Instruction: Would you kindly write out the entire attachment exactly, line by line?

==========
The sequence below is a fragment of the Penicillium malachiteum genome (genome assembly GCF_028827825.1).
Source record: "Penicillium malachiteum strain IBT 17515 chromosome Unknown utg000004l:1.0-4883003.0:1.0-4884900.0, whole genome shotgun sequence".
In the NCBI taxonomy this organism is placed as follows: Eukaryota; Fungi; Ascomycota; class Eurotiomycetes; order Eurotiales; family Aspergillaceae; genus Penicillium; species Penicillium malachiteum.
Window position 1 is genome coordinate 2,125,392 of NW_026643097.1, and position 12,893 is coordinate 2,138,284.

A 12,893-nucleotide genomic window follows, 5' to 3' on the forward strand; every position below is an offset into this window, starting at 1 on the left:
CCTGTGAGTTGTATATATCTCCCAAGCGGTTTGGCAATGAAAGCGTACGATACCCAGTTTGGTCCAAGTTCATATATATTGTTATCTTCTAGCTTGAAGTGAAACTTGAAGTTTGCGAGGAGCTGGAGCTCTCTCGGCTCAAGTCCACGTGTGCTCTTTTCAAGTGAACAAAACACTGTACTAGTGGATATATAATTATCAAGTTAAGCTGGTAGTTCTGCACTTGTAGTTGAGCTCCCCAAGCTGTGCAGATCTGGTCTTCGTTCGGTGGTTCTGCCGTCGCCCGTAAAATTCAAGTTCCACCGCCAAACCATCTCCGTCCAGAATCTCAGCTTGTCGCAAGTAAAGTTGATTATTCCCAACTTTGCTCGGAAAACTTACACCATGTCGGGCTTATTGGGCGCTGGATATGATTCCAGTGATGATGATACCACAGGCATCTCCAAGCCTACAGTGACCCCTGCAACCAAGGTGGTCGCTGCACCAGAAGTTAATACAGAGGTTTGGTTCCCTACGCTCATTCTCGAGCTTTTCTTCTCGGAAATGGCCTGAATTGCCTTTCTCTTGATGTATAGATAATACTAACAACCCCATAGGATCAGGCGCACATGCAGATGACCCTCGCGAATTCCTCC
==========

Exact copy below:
The sequence below is a fragment of the Penicillium malachiteum genome (genome assembly GCF_028827825.1).
Source record: "Penicillium malachiteum strain IBT 17515 chromosome Unknown utg000004l:1.0-4883003.0:1.0-4884900.0, whole genome shotgun sequence".
In the NCBI taxonomy this organism is placed as follows: Eukaryota; Fungi; Ascomycota; class Eurotiomycetes; order Eurotiales; family Aspergillaceae; genus Penicillium; species Penicillium malachiteum.
Window position 1 is genome coordinate 2,125,392 of NW_026643097.1, and position 12,893 is coordinate 2,138,284.

A 12,893-nucleotide genomic window follows, 5' to 3' on the forward strand; every position below is an offset into this window, starting at 1 on the left:
CCTGTGAGTTGTATATATCTCCCAAGCGGTTTGGCAATGAAAGCGTACGATACCCAGTTTGGTCCAAGTTCATATATATTGTTATCTTCTAGCTTGAAGTGAAACTTGAAGTTTGCGAGGAGCTGGAGCTCTCTCGGCTCAAGTCCACGTGTGCTCTTTTCAAGTGAACAAAACACTGTACTAGTGGATATATAATTATCAAGTTAAGCTGGTAGTTCTGCACTTGTAGTTGAGCTCCCCAAGCTGTGCAGATCTGGTCTTCGTTCGGTGGTTCTGCCGTCGCCCGTAAAATTCAAGTTCCACCGCCAAACCATCTCCGTCCAGAATCTCAGCTTGTCGCAAGTAAAGTTGATTATTCCCAACTTTGCTCGGAAAACTTACACCATGTCGGGCTTATTGGGCGCTGGATATGATTCCAGTGATGATGATACCACAGGCATCTCCAAGCCTACAGTGACCCCTGCAACCAAGGTGGTCGCTGCACCAGAAGTTAATACAGAGGTTTGGTTCCCTACGCTCATTCTCGAGCTTTTCTTCTCGGAAATGGCCTGAATTGCCTTTCTCTTGATGTATAGATAATACTAACAACCCCATAGGATCAGGCGCACATGCAGATGACCCTCGCGAATTCCTCC